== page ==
Ah, 30 June. The end of another tax year.
For some folks, they're ready and raring to get their refund as soon as humanly possible. For others, it's that moment when your boggart would turn into a year's worth of paperwork in folders, or a spreadsheet full of numbers (that's a Harry Potter reference, if you're bewildered already).
I'm here to answer some questions before you ask them - and maybe even to give you answers to questions you didn't even know you had! This is 10 things you should know about tax time:
1. You can lodge right now - yes, already!
The ATO has released a timeline of their 2017 tax return processing schedule available here. My software has already released its 2017 tax return update, so if you have all your things together (see #4), you can lodge right now!
2. Refunds will be received from 18 July
The only catch with lodging right now? The ATO won't commit to issuing your refund until 18 July. From prior experience, this usually means that some of the early lodgers actually receive their refunds THAT DAY in their bank account - but odds are you won't see it before 18 July, even if you lodge tomorrow.
3. After 18 July, refunds will usually take about a week
The ATO has advised that their service standard for electronically lodged tax returns is 12 business days - this is in line with previous years.
What I've found through a lot of experience with tracking refunds is that the vast majority of refunds issue in a week - that is, if you lodge on a Thursday, you'll get your refund the next Thursday.
This is much more art than science, obviously, and you can't hold them to the 12 day standard as it's not a guarantee. But they do advise me of any clients who they expect will take over 30 days to finalise (and that's about 1% of my clients every year at most). Odds are you'll get your money much sooner than 12 days!
4. If you want to lodge early, you need these things
The bare bones of what you need to lodge are:
- PAYG Payment Summaries (Group Certificates) for all jobs where you got a payment between 1 July 2016 and 30 June 2017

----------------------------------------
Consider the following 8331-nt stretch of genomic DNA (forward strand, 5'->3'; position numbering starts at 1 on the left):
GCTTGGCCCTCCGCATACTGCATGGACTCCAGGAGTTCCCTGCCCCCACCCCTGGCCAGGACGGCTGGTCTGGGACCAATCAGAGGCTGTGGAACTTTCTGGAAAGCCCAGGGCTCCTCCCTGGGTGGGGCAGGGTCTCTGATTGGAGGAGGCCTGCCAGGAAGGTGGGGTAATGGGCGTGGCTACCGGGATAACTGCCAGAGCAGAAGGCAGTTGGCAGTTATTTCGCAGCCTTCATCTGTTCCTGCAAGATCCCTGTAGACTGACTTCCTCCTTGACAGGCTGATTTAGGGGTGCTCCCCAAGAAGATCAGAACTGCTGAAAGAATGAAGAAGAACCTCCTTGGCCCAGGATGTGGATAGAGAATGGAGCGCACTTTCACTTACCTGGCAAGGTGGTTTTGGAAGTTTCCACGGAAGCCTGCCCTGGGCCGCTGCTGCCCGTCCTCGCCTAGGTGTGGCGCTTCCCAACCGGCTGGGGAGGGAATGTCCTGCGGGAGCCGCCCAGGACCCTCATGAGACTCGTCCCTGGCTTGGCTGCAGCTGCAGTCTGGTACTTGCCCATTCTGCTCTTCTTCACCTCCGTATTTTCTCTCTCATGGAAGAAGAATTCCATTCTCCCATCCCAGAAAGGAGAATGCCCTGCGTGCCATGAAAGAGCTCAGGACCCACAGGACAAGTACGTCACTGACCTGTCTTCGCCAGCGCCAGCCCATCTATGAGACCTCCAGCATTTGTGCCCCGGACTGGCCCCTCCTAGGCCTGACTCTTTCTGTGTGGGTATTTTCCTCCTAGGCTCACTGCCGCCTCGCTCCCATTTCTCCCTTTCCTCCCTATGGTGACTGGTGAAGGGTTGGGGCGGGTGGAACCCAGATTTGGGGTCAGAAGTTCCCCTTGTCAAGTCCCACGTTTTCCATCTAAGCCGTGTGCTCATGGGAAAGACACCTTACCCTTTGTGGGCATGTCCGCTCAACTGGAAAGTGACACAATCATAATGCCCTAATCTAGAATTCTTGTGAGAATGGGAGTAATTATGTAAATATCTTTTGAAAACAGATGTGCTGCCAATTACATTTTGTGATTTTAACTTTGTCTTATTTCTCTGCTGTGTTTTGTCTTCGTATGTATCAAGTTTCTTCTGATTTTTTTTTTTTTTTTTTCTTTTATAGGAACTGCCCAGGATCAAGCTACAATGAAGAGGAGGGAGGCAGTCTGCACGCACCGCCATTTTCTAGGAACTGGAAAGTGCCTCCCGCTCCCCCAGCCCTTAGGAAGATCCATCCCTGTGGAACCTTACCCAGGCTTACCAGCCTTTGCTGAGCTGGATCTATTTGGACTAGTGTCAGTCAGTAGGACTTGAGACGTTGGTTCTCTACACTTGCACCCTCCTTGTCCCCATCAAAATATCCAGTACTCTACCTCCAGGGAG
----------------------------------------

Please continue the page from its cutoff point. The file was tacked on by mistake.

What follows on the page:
- Interest income - a few cents on your main account doesn't matter, but if you have a savings account or a term deposit, you'll need to find the interest income
- Private Health Insurance - if you have this, they'll be sending you an Annual Tax Summary in early July. These are usually e-mailed out, and should also be available online
If you're not sure what else you might need, or what you might be eligible to claim, I've prepared a Tax Checklist - you can use the checklist to tick off what you have, what you still need to find, and what you don't need. Once you hit 'submit' it will e-mail you a copy of your answers so you can refer back or print them out!
5. If you're missing something, it's not the end of the world...eventually
If you've looked at #4 and thought to yourself that there's something in there that you have no hope in hell of getting - don't fret!
I know that sometimes life happens - maybe your old boss is not the best at making sure they get the information out to their employees when they're meant to, maybe you've moved house and you think something is sure to go missing.
The ATO has an excellent service called 'pre-filling'. As businesses send information to the ATO, it gets added to your own individual pre-filling report - this means that interest, dividends, payment summaries and private health information all eventually end up on a one-stop report.
The ATO thinks that most information will be on the pre-filling report by early August. As you can see in the below example, the only information currently available is stuff direct from the ATO - nothing else has flowed through at this point.
6. You can claim some deductions with no receipts at all
You're kidding, right? Free deductions from the ATO?
Not even joking. There's a few different ways you can claim deductions without any receipts.
- If you've seriously just got nothing at all - the ATO still allows you to claim $300 of deductions as a 'standard amount', with no receipts. This is a bare minimum that I throw into every tax return.